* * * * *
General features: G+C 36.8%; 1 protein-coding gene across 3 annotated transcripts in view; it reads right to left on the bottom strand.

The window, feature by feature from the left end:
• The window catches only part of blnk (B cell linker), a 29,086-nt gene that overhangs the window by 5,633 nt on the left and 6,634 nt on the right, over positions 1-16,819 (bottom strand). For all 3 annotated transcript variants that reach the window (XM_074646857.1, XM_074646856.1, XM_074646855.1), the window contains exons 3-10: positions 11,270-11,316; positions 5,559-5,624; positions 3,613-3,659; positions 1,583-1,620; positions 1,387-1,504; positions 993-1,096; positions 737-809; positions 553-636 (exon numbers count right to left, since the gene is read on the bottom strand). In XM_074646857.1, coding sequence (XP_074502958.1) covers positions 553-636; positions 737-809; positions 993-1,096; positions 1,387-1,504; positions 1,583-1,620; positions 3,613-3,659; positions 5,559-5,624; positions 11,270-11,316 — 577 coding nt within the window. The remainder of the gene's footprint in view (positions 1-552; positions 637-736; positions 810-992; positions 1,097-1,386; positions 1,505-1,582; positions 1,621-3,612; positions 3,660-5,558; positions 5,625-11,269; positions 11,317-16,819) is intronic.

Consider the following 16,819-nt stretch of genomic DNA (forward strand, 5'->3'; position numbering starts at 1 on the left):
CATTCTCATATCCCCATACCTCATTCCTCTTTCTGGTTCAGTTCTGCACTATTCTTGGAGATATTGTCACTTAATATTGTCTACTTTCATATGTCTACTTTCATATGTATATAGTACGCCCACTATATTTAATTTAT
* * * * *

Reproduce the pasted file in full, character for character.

General features: G+C 36.8%; 1 protein-coding gene across 3 annotated transcripts in view; it reads right to left on the bottom strand.

The window, feature by feature from the left end:
• The window catches only part of blnk (B cell linker), a 29,086-nt gene that overhangs the window by 5,633 nt on the left and 6,634 nt on the right, over positions 1-16,819 (bottom strand). For all 3 annotated transcript variants that reach the window (XM_074646857.1, XM_074646856.1, XM_074646855.1), the window contains exons 3-10: positions 11,270-11,316; positions 5,559-5,624; positions 3,613-3,659; positions 1,583-1,620; positions 1,387-1,504; positions 993-1,096; positions 737-809; positions 553-636 (exon numbers count right to left, since the gene is read on the bottom strand). In XM_074646857.1, coding sequence (XP_074502958.1) covers positions 553-636; positions 737-809; positions 993-1,096; positions 1,387-1,504; positions 1,583-1,620; positions 3,613-3,659; positions 5,559-5,624; positions 11,270-11,316 — 577 coding nt within the window. The remainder of the gene's footprint in view (positions 1-552; positions 637-736; positions 810-992; positions 1,097-1,386; positions 1,505-1,582; positions 1,621-3,612; positions 3,660-5,558; positions 5,625-11,269; positions 11,317-16,819) is intronic.

Consider the following 16,819-nt stretch of genomic DNA (forward strand, 5'->3'; position numbering starts at 1 on the left):
CATTCTCATATCCCCATACCTCATTCCTCTTTCTGGTTCAGTTCTGCACTATTCTTGGAGATATTGTCACTTAATATTGTCTACTTTCATATGTCTACTTTCATATGTATATAGTACGCCCACTATATTTAATTTAT